Business news

Kevin Meerschaert

Two weeks after being hired as CEO of the Jacksonville Port Authority, Deputy Miami Port Director Juan Kuryla has decided not take the job.

Kuryla called JAXPORT Board Chair Jim Citrano Thursday evening to let him know he was withdrawing his name. He didn't give an explanation for why he changed his mind, but there had been an outpouring of support from Miami officials urging his to stay.

Last week, Port of Miami's Director Bill Johnson said he was considering leaving his job and wanted someone ready to replace him if he leaves.

Human resources firm Adecco Staffing U.S. has ranked Jacksonville as the third best city to find a job right now, according this article from Forbes. The firm points to heavy hiring in fields such as education, healthcare and IT, and an unemployment rate of 6.5% for Jacksonville's ranking.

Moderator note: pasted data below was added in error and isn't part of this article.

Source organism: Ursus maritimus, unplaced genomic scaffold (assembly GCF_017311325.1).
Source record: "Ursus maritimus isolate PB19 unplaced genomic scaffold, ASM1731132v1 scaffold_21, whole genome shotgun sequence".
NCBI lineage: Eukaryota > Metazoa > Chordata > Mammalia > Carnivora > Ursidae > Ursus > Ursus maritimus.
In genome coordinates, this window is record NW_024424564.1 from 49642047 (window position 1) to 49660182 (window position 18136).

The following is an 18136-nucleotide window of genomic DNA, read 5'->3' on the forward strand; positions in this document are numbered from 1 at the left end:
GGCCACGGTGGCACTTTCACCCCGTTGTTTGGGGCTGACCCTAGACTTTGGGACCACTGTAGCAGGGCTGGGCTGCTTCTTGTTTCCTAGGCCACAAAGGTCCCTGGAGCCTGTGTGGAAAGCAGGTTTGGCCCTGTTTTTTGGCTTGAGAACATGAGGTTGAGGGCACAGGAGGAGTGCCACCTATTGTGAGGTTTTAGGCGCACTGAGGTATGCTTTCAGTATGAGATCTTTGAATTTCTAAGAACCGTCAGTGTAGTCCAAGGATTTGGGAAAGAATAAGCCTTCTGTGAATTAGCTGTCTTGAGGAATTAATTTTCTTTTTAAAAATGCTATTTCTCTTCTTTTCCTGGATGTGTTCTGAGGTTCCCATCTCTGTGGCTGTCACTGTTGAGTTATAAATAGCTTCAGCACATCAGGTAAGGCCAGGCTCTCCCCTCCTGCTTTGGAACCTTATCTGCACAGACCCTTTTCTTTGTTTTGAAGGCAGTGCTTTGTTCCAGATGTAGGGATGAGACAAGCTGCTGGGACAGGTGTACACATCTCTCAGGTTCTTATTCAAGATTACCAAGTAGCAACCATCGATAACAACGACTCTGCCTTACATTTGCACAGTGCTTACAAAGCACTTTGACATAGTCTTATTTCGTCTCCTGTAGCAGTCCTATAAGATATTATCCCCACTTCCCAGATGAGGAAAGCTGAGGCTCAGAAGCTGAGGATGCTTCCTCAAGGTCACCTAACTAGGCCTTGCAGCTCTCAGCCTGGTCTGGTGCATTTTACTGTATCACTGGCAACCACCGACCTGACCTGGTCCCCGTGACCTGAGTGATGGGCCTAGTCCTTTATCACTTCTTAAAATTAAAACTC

Kevin Meerschaert

The JAXPORT Board of Directors has named Miami's Deputy Port Director Juan Kuryla as its new CEO.  

Kuryla was one of eight candidates who met with Board members. Prior to the final vote, the list was cut down to three earlier on Monday.

Board members say they were impressed with him energy and vision.

Kuryla replaces Paul Anderson who left JAXPORT earlier this year to take charge of the Port of Tampa.

Board members did express concerns that Kuryla might leave if the top job becomes available in Miami in a few years.

Florida Times-Union